BIPARTISAN GROUP OF SENATORS HONORS 100th ANNIVERSARY OF INTERNATIONAL WOMEN’S DAY

For March 8th anniversary, Senators emphasize that empowered women create empowered societies

March 07, 2011

(Washington, D.C.) — In honor of the 100th anniversary of International Women’s Day, U.S. Senators Jeanne Shaheen (D-N.H.), Olympia J. Snowe (R-M.E.), Benjamin L. Cardin (D-M.D.), and Susan M. Collins (R-M.E.) introduced a resolution recognizing the global day, which passed the Senate unanimously. International Women’s Day, to be observed on March 8th, celebrates the economic, political, and social achievements of women past, present, and future and is a day to recognize the obstacles that women still face in the struggle for equal rights and opportunities.

“The milestone 100th anniversary of International Women’s Day is a testament to the dedication and determination of women and men around the world to address gender inequality,” said Senator Shaheen.  “Gender equality improves a society, making it more productive and economically viable. As the International Monetary Fund has said, ‘focusing on the needs and empowerment of women is one of the keys to human development.’ I am proud to stand with other Senators as we recognize the importance of empowering women, and the work we still need to do on that front.”

“Today women in the developing world continue to face significant obstacles including denial of basic human rights, discrimination, and gender-based violence,” said Senator Snowe. “Yet when women and girls are protected and afforded opportunities, they drive social and economic progress – which in turn is vital to the ability of a nation to achieve lasting growth and stability.  I am proud to join my colleagues in offering this resolution to support the empowerment of women globally and recognize the significance of the 100th anniversary of International Women’s Day.”

“One hundred years since the first International Women's Day was observed, many women around the world still face significant obstacles in all aspects of their lives. Entire communities suffer when women are not free to earn an income, feed their families, or protect themselves and their children from violence,” said Senator Cardin. “On this day and every day, I am proud to stand with my colleagues in support of women across America and worldwide. Investing in women and girls is one of the most efficient uses of our foreign assistance dollars and one of the best ways to make the world more peaceful and prosperous.”

“One of my role models in public service, former Maine Senator Margaret Chase Smith, was once asked the question of what is a woman’s proper place?  Her famous reply was, ‘Everywhere,’” said Senator Collins. “International Women’s Day celebrates the countless important social, economic, cultural, and political contributions that women are making everywhere—directing their own destinies, advancing democracy, and participating in the global economy.  We must continue to work toward a world that empowers women to be the leaders of tomorrow, and this resolution reaffirms that commitment.”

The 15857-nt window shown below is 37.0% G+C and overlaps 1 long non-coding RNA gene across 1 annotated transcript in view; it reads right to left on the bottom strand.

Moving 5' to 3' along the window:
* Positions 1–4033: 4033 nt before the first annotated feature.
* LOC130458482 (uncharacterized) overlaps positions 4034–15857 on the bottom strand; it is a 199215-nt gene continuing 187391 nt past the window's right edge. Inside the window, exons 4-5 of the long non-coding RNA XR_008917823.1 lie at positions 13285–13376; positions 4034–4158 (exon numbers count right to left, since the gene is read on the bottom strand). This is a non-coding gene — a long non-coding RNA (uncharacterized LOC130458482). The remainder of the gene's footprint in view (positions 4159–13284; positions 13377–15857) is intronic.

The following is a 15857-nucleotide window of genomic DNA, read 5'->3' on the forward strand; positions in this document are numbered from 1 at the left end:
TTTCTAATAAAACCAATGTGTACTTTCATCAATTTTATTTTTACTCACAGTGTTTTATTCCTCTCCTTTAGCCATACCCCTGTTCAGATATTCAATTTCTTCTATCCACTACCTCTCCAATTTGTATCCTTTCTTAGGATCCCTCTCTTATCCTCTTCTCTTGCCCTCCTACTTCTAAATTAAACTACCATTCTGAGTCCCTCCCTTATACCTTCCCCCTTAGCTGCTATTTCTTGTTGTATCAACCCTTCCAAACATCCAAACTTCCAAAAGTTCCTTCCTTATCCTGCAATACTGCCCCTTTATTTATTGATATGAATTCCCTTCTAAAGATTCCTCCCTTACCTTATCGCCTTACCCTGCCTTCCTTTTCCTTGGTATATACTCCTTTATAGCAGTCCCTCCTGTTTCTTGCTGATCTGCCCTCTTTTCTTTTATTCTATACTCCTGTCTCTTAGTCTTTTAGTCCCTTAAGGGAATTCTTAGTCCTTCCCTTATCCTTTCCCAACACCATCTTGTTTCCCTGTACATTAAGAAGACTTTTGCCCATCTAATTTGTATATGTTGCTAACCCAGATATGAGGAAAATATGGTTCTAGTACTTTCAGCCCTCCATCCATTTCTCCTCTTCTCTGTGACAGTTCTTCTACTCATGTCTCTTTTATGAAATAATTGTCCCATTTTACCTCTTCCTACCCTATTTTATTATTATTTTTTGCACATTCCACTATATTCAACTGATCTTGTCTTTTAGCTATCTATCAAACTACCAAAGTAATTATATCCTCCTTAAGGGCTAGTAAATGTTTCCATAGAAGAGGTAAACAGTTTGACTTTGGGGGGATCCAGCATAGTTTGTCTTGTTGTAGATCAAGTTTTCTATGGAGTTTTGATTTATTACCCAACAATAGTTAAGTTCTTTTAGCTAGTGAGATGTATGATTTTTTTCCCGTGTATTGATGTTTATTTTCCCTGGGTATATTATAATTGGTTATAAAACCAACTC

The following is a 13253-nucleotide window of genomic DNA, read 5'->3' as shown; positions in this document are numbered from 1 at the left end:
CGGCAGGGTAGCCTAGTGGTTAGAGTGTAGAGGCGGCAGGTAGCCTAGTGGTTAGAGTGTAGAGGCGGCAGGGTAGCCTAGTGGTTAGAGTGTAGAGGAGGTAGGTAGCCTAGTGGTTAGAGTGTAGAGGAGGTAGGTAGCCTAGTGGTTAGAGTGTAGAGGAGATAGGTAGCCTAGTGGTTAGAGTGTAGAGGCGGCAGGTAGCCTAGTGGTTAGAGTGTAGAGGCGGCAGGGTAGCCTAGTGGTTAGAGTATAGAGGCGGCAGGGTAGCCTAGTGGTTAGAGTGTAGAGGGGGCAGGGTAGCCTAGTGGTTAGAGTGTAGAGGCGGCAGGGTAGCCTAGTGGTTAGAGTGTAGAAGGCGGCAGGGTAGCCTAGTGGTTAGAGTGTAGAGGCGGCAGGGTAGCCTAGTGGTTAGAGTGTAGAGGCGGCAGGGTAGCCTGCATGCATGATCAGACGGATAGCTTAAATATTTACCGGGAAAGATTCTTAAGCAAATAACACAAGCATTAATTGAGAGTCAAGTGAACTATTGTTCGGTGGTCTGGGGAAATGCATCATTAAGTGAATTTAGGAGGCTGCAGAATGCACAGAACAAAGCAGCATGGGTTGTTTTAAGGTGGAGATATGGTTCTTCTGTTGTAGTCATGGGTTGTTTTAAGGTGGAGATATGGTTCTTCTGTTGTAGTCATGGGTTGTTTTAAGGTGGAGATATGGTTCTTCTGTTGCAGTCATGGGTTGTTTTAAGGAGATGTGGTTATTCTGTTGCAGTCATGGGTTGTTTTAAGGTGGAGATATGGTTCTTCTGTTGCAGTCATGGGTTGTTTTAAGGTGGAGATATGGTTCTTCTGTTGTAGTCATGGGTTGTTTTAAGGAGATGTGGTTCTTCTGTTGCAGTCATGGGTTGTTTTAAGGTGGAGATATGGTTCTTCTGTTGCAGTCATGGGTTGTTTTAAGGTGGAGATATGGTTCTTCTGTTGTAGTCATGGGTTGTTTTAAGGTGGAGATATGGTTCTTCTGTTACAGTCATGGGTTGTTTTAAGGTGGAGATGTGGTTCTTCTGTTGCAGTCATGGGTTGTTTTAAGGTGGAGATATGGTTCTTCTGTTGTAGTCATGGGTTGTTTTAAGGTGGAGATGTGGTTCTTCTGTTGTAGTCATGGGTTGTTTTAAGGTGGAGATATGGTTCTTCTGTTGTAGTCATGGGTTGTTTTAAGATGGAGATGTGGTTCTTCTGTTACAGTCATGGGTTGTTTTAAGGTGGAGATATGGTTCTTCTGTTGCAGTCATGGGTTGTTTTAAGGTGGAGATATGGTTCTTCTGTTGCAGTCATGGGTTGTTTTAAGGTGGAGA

With the resolution, the Senators recognize and honor the women in the United States and around the world who have worked throughout history to ensure that women are guaranteed equality and basic human rights. The Senate also reaffirms its commitment to ending discrimination and violence against women and girls, to ensuring the safety and welfare of women and girls, and to pursuing policies that guarantee the basic human rights of women and girls worldwide.

More than 3,300,000,000 women in the world today participate in the political, social, and economic life of their communities, play a critical role in providing and caring for their families, contribute substantially to the growth of economies, and, as both farmers and caregivers, play an important role in advancing food security for their communities. The ability of women to realize their full potential is critical to the ability of a nation to achieve strong and lasting economic growth and political and social stability.

Although strides have been made in recent decades, women around the world continue to face significant obstacles in all aspects of their lives, including denial of basic human rights, discrimination, and gender-based violence.

  • According to the World Bank, women account for approximately 70 percent of individuals living in poverty worldwide.
  • According to UNESCO, women account for 64 percent of the 796,000,000 adults worldwide who lack basic literacy skills. 
  • According to the International Center for Research on Women, there are more than 60,000,000 child brides in developing countries, some of whom are as young as 7 years old.
  • According to the World Health Organization, as many as 1 in 5 women report being sexually abused before the age of 15.
  • According to the Inter-Parliamentary Union, women account for only 19.2 percent of national parliamentarians. Women around the globe are still vastly underrepresented in high level positions and in national and local legislatures and governments.

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